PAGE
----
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German
LANGUAGES DEPARTMENT

German

German

The German Program at Clemson University prepares students for a wide range of careers and graduate studies in the humanities, business, sciences, engineering, politics, diplomacy, law, and education. The success of our graduates tells us that knowledge of German language and culture gives students a competitive edge in today’s job market, both in the U.S. and abroad.

German

Why German?

  • Become part of a vibrant German program with a range of interesting and challenging classes, numerous extra-curricular activities, great peers and approachable instructors. Additionally, we offer study abroad opportunities in German-speaking countries and help find internships with international German companies.
  • New hires with serious German knowledge earn an average of 3.8% more salary in their first job. Assuming a modest 1% yearly salary increase, your German will be “worth $128,000” at retirement age. (Read the Economist blog)
  • Germany is the largest member state of the EU, the largest economy in Europe and the third-fourth largest in the world. German companies like BMW, Dräxlmaier, Daimler, Siemens, and Bosch continue to consolidate their presence on the American market. Right now, there are over 90 German businesses in the Upstate of South Carolina alone, and foreign companies are estimated to have invested $29 billion in the Southeast since 1990. Germany is the third-largest trading partner for South Carolina and German investment in the state averages more than $1.1 billion (see more). BMW’s operation in Greer, SC, is the largest of all BMW plants in the world (yes, larger than its German plants).
  • Germany is well-known for its research, and German universities have an international reputation for their high quality. German-speaking countries are famous not only for their tradition of innovation in the sciences to engineering, but also for their rich culture and legacy in art, music, and literature. Mozart, Bach, Beethoven, Schubert, Brahms, Wagner, Mahler, and Schoenberg spoke and wrote German, as did Kant, Hegel, and Heidegger. Some of the most innovative artists currently live and work in Germany, like Gerhard Richter, Georg Baselitz, Rosemarie Trockel, and Anselm Kiefer. Romanticism and Bauhaus architecture (of Frank Lloyd Wright fame) began in Germany, and German operas continue to be a fixture at opera houses around the world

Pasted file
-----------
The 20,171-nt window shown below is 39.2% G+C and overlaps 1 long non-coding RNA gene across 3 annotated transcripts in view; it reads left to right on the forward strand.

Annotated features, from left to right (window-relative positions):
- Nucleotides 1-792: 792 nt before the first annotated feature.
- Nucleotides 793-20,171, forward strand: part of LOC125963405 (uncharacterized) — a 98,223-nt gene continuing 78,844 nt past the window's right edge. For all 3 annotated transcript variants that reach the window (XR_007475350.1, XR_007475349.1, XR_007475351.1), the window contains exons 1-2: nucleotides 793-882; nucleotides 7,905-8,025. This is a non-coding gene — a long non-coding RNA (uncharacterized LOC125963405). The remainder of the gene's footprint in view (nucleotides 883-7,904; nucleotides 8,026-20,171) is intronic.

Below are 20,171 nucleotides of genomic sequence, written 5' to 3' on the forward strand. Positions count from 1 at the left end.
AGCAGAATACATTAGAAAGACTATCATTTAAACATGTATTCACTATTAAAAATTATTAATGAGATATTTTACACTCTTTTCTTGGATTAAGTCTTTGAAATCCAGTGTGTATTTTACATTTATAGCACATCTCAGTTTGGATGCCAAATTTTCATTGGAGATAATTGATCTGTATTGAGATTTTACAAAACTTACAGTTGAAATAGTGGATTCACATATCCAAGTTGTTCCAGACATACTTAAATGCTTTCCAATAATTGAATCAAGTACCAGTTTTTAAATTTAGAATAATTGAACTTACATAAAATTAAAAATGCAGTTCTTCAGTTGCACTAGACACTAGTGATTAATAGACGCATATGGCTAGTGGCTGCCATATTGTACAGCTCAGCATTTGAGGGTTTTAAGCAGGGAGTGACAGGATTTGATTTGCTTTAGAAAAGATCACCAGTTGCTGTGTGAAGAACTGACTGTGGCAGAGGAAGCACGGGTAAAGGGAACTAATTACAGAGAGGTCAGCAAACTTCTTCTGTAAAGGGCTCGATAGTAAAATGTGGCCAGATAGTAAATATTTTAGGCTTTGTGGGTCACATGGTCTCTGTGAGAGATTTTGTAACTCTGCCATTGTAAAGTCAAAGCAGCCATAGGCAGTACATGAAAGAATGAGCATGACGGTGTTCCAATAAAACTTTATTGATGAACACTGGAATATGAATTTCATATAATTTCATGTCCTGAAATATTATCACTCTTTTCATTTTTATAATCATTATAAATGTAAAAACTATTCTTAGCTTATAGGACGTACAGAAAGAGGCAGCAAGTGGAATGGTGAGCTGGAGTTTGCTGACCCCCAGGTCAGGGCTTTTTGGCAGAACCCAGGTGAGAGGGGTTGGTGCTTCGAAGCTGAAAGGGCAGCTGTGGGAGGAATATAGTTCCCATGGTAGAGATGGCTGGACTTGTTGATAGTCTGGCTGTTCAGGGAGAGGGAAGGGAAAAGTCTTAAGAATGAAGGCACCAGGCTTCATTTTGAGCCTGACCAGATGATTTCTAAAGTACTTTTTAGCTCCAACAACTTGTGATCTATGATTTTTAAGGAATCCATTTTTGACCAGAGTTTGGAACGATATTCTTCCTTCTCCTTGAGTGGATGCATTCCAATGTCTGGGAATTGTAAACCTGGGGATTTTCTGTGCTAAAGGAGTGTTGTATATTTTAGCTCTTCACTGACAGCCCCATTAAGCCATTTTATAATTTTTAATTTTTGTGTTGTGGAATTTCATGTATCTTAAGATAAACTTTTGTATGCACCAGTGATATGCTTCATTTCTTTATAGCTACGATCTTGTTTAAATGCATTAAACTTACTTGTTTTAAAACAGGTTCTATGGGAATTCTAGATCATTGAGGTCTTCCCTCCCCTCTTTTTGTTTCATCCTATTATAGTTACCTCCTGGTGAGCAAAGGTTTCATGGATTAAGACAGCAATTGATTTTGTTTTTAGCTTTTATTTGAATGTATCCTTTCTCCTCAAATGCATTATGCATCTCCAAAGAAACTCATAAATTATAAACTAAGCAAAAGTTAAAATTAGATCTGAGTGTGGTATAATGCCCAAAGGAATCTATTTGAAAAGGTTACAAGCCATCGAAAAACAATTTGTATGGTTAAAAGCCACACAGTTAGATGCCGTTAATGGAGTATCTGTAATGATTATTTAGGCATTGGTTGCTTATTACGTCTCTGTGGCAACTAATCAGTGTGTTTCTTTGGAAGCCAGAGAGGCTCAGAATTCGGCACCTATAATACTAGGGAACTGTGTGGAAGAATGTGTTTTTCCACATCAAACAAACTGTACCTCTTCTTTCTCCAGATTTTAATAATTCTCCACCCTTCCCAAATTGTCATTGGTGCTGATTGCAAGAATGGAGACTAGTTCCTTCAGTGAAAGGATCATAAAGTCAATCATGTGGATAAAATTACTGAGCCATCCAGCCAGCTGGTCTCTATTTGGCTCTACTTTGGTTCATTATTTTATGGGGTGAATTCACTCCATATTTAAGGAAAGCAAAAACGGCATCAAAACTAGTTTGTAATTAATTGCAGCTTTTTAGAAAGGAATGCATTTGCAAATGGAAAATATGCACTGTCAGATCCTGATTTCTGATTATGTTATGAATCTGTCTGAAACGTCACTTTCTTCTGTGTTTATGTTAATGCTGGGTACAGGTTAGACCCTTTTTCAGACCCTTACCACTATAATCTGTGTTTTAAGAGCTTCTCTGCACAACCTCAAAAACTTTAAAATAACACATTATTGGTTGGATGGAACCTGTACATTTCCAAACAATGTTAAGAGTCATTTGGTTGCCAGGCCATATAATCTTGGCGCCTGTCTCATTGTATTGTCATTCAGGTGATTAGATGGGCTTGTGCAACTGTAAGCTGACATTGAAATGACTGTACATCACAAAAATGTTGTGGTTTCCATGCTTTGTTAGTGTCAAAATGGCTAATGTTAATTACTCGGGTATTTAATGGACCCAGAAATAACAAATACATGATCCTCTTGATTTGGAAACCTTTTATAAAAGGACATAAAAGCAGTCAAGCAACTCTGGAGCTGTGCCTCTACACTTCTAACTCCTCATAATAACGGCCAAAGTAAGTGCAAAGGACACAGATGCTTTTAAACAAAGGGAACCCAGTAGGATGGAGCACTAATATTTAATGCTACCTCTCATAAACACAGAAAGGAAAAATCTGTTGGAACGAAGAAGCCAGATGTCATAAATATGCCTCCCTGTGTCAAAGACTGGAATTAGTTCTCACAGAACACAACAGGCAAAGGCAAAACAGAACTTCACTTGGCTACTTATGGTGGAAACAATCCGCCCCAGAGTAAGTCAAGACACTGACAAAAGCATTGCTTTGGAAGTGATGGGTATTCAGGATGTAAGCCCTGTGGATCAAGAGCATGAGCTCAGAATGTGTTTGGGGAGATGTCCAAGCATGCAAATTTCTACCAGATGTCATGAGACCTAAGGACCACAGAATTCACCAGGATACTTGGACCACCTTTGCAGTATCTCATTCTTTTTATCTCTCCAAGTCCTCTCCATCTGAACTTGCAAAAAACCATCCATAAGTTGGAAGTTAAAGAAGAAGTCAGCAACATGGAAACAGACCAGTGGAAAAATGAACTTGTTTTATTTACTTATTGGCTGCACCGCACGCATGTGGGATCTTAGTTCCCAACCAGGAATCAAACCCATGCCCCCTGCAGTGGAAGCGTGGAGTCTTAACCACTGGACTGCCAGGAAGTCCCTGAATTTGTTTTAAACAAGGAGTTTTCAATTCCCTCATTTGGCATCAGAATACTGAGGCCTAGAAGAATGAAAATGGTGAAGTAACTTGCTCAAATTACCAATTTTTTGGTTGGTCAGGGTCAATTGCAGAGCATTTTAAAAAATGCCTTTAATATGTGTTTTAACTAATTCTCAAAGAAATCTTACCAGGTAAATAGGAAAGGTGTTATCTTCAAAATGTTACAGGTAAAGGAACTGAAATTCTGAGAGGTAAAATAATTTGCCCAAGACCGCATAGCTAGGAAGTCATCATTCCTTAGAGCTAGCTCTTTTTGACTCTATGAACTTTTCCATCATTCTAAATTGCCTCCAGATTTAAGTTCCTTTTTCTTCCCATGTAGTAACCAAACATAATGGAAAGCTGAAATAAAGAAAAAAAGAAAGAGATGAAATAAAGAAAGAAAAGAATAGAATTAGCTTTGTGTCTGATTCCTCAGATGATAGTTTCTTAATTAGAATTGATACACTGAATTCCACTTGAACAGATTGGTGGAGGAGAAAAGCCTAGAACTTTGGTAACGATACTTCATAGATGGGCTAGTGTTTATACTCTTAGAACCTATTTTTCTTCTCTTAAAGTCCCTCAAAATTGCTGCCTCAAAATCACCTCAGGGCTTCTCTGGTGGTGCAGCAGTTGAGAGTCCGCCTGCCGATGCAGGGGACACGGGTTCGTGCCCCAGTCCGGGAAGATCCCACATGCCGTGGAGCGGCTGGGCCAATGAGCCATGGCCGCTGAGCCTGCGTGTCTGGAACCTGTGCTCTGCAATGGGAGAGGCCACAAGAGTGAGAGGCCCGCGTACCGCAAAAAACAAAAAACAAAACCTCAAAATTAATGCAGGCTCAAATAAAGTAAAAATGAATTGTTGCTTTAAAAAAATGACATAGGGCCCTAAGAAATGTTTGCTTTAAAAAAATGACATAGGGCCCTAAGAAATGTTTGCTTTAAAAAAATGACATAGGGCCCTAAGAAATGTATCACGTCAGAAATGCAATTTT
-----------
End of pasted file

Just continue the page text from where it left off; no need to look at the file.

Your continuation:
• Germany and its German-speaking neighbors remain popular travel destinations and offer a rich variety of attractions and landscapes, from the high mountains in the South to the beaches and dikes of Northern Germany, from big and vibrant cities like Berlin and Hamburg to the enjoyable student life of mid-size cities like Bamberg and Mainz. When studying German history, reading knowledge of the language is a minimum requirement. The Holocaust and World War II persist as an important field of historical research. Additionally, German history spans more than 2,000 years and fascinates generations from early artifacts of Germanic culture to more recent events, such as the Fall of the Berlin Wall.
  • Finally, you can use German not only in Germany, but also in Austria, Switzerland, and Liechtenstein, as well as in 16 additional countries, including Namibia and Brazil. 118 million people in the world speak German as their first or second language. German can be a very precise and technical language, but more importantly, speaking it is simply beautiful.

What Does It Offer?

Three different types of degrees:
  1. a B.A. in Language and International Business that prepares students for careers in international business and combines German language study with business component (one semester study abroad and a one-semester long internship is required)
  2. a B.A. in Modern Languages major (German Concentration) that prepares students to work for non-profit organizations, (inter)national government and diplomatic agencies, the education sector, as well as preparation for graduate studies in the humanities, law, medicine, and education; the emphasis in this major is on the history, culture, philosophy, cinema, and literature of the German-speaking countries (one year study abroad is required)
  3. a German Studies Minor (15 credits at the 3000 and 4000 level) that can be combined with any major offered at Clemson and aims to broaden students’ backgrounds; this minor is especially important in technical fields, where today’s students have to demonstrate a global perspective in research, manufacturing, management, and human resources
    New (Fall 2022): a minor in German Studies requires GER 2010 and GER 2020 and 12 credits of 3000- and 4000-level GER courses. GER 3970, GER 4760, and GER 4970 may not be used to satisfy requirements for the German Studies minor
  4. a Double Major in German that combines well with other B.A. degree programs to broaden the intellectual spectrum for high-achieving students (e.g. with a B.A. in Economics, Philosophy, History)

Contact information

Johannes Schmidt 
704 Strode Tower
schmidj@clemson.edu 

Faculty

Department of Languages
Department of Languages | 717 Strode Tower, Clemson, SC 29634